Opus Dei’s Box-Office Triumph
By PAUL FORTUNATO
Published: June 2, 2006
AS a member of Opus Dei, I would like to thank Dan Brown and Ron Howard for “The Da Vinci Code.” Why am I not outraged like so many other devout Roman Catholics? Because I think we could not have wished for a better result: critics attack the film (and, retrospectively, the book) as boring and annoying and cartoonish; and because everyone is seeing it anyway, many people who would otherwise have no interest in Opus Dei are curious, allowing us to explain what we are really about.
For the record, I do wear a spiked metal band on my leg for a couple of hours a day just like the movie’s murderous Opus Dei numerary, Silas (that’s always the first question). But I do not wear a robe, except at graduation ceremonies. I’m an English professor at a state university and am finishing a book titled “Modernist Aesthetics and Consumer Culture in the Writings of Oscar Wilde.” So much for stereotypes.
I joined Opus Dei as a numerary, a member who has committed to celibacy and lives in an Opus Dei center, when I turned 18. My father is a supernumerary (one of the married members, who account for around 80 percent of us). He never encouraged me to join, though he and my mother taught me to pray and to love the ideas of St. Josemaría Escrivá, the order’s founder, on turning work into prayer.
I knew early on that I wanted to pursue a deep communion with God, since that’s what allows me to be truly happy. And I wanted to enjoy all the richness of the secular world. (All right, all except sex, which undoubtedly is one of the richest parts of living in the world.) This is where the adventure begins. Can one be totally focused on God, praying meditatively for hours a day, and also be totally focused on the world — making money, competing or collaborating with colleagues, going out with drinking buddies? The answer, for me, is yes.
My academic work has been in the area of consumer culture, specifically the fashion world and its impact on art. Can consumer culture be combined with contemplative prayer? For us in Opus Dei it can. Our ideal is the life Christ lived before his public life, his life of ordinary work in an ordinary family. God became a man and made human realities divine.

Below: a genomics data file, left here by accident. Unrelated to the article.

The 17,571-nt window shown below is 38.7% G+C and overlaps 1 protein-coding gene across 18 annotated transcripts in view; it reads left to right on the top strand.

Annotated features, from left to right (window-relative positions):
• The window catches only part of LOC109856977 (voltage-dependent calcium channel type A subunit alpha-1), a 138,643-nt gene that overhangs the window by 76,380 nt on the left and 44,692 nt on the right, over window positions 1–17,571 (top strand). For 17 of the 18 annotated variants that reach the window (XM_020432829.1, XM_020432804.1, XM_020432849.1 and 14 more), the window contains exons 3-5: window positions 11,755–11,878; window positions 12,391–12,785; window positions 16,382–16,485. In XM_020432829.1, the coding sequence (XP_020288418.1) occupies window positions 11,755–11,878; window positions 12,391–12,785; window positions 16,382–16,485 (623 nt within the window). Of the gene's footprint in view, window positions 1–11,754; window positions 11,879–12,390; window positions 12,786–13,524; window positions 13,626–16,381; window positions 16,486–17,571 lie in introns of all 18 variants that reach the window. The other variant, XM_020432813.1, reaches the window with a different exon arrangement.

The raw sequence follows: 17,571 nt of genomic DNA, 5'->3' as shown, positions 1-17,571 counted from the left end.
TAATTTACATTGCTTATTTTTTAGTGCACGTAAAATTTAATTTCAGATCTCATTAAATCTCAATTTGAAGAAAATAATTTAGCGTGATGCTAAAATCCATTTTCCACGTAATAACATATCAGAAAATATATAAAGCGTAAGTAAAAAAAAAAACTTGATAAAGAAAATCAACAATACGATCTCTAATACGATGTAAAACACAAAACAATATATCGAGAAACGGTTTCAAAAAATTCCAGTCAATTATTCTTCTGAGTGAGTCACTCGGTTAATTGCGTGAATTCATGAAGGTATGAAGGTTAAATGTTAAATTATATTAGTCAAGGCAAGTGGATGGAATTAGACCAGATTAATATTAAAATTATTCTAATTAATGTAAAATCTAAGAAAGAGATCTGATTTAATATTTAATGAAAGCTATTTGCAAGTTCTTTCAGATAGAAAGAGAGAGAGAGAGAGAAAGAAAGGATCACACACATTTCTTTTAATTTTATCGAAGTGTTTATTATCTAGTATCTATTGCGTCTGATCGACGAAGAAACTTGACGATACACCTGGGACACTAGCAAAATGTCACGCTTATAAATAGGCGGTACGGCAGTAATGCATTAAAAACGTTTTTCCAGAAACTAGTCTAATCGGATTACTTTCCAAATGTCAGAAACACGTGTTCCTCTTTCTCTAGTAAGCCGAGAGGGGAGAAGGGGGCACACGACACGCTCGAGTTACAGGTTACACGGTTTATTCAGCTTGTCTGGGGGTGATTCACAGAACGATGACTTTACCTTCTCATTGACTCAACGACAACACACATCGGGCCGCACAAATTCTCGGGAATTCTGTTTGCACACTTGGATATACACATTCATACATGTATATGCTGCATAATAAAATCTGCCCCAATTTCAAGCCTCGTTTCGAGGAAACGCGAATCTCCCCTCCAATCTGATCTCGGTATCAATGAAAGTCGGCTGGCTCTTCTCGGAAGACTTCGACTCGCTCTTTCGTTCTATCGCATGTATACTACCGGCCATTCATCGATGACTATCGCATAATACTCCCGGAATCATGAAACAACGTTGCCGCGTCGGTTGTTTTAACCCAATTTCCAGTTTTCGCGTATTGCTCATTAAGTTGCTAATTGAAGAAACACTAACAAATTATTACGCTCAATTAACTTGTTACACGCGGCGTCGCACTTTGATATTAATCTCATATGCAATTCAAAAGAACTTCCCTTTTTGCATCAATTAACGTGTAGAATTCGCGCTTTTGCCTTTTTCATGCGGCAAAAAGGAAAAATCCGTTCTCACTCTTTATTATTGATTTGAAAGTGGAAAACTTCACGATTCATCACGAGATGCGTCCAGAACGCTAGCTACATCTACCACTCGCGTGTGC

Naturally, when I began teaching at my university last August, I was nervous: Were my liberal academic colleagues going to like me, or at least put up with me? Were my chances for tenure in peril? I was fairly straightforward in talking about who I was, and that was a bit of a shock to many at first. I suppose it still is a shock to some.
On my first day there, after saying I was in Opus Dei, one person remarked, “Wow, you’re going to have to explain that.” But I did explain — and for the last two months, I’ve done quite a bit more explaining. I’ve even made a point of wearing shorts around so that people can see that the thigh band, the cilice, leaves no marks. I have answered questions about what contemplative prayer is, about why Opus Dei has been associated with right-wing groups, particularly in Latin America, and about what “corporal mortification” — intentional physical pain — really is.
Curiously, I have found that liberals — perhaps more than conservatives — often get the idea of mortification. They understand that merely giving money to help the needy is inadequate and patronizing. One key element behind corporal mortification is to feel solidarity with the poor and the suffering, denying oneself some comfort, whether it be by fasting or wearing a cilice.
I have explained what a relief it is to make my life uncomfortable, how liberating it is to unplug from the consumerist, instant-gratification culture that dominates us. Without the cilice, I find my life as an American consumer unbearably comfortable.
So thank you, Ron Howard, for making it almost impossible not to talk about Opus Dei with my colleagues and acquaintances. You have made my job quite a bit easier. My only request is that next time you leave Jesus and Mary Magdalene out of it.
Paul Fortunato is an English professor at the University of Houston-Downtown.
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